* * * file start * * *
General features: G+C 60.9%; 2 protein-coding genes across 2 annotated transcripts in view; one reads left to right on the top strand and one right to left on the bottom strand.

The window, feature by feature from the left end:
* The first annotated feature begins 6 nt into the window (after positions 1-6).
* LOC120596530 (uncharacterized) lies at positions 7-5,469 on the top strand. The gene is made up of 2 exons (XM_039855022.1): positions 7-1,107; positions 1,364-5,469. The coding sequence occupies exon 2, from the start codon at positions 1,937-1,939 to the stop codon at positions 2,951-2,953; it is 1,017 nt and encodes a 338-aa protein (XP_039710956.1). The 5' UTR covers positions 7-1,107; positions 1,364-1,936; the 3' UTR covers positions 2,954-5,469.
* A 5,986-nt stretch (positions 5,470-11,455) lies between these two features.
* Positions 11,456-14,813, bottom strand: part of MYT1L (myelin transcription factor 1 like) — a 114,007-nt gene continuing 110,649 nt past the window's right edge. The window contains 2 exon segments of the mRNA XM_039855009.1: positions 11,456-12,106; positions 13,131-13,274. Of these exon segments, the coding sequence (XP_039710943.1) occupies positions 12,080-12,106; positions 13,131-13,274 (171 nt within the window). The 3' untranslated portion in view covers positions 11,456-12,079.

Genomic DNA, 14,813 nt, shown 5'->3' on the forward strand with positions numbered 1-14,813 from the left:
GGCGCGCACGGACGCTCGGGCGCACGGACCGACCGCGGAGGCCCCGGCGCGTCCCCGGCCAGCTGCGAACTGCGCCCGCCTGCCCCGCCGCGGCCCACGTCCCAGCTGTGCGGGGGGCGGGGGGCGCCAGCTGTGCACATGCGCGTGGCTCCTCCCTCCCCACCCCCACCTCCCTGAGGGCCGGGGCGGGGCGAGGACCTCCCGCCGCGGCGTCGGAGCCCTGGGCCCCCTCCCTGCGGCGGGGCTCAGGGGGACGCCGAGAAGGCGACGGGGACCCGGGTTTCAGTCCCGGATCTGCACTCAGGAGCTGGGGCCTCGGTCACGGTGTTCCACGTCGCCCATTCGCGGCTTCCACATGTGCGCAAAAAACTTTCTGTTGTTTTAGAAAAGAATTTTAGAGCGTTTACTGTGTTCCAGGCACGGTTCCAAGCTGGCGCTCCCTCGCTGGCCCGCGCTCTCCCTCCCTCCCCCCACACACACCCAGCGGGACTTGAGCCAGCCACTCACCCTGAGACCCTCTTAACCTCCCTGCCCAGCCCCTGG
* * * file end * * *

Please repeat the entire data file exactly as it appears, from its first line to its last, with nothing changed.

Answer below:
General features: G+C 60.9%; 2 protein-coding genes across 2 annotated transcripts in view; one reads left to right on the top strand and one right to left on the bottom strand.

The window, feature by feature from the left end:
* The first annotated feature begins 6 nt into the window (after positions 1-6).
* LOC120596530 (uncharacterized) lies at positions 7-5,469 on the top strand. The gene is made up of 2 exons (XM_039855022.1): positions 7-1,107; positions 1,364-5,469. The coding sequence occupies exon 2, from the start codon at positions 1,937-1,939 to the stop codon at positions 2,951-2,953; it is 1,017 nt and encodes a 338-aa protein (XP_039710956.1). The 5' UTR covers positions 7-1,107; positions 1,364-1,936; the 3' UTR covers positions 2,954-5,469.
* A 5,986-nt stretch (positions 5,470-11,455) lies between these two features.
* Positions 11,456-14,813, bottom strand: part of MYT1L (myelin transcription factor 1 like) — a 114,007-nt gene continuing 110,649 nt past the window's right edge. The window contains 2 exon segments of the mRNA XM_039855009.1: positions 11,456-12,106; positions 13,131-13,274. Of these exon segments, the coding sequence (XP_039710943.1) occupies positions 12,080-12,106; positions 13,131-13,274 (171 nt within the window). The 3' untranslated portion in view covers positions 11,456-12,079.

Genomic DNA, 14,813 nt, shown 5'->3' on the forward strand with positions numbered 1-14,813 from the left:
GGCGCGCACGGACGCTCGGGCGCACGGACCGACCGCGGAGGCCCCGGCGCGTCCCCGGCCAGCTGCGAACTGCGCCCGCCTGCCCCGCCGCGGCCCACGTCCCAGCTGTGCGGGGGGCGGGGGGCGCCAGCTGTGCACATGCGCGTGGCTCCTCCCTCCCCACCCCCACCTCCCTGAGGGCCGGGGCGGGGCGAGGACCTCCCGCCGCGGCGTCGGAGCCCTGGGCCCCCTCCCTGCGGCGGGGCTCAGGGGGACGCCGAGAAGGCGACGGGGACCCGGGTTTCAGTCCCGGATCTGCACTCAGGAGCTGGGGCCTCGGTCACGGTGTTCCACGTCGCCCATTCGCGGCTTCCACATGTGCGCAAAAAACTTTCTGTTGTTTTAGAAAAGAATTTTAGAGCGTTTACTGTGTTCCAGGCACGGTTCCAAGCTGGCGCTCCCTCGCTGGCCCGCGCTCTCCCTCCCTCCCCCCACACACACCCAGCGGGACTTGAGCCAGCCACTCACCCTGAGACCCTCTTAACCTCCCTGCCCAGCCCCTGG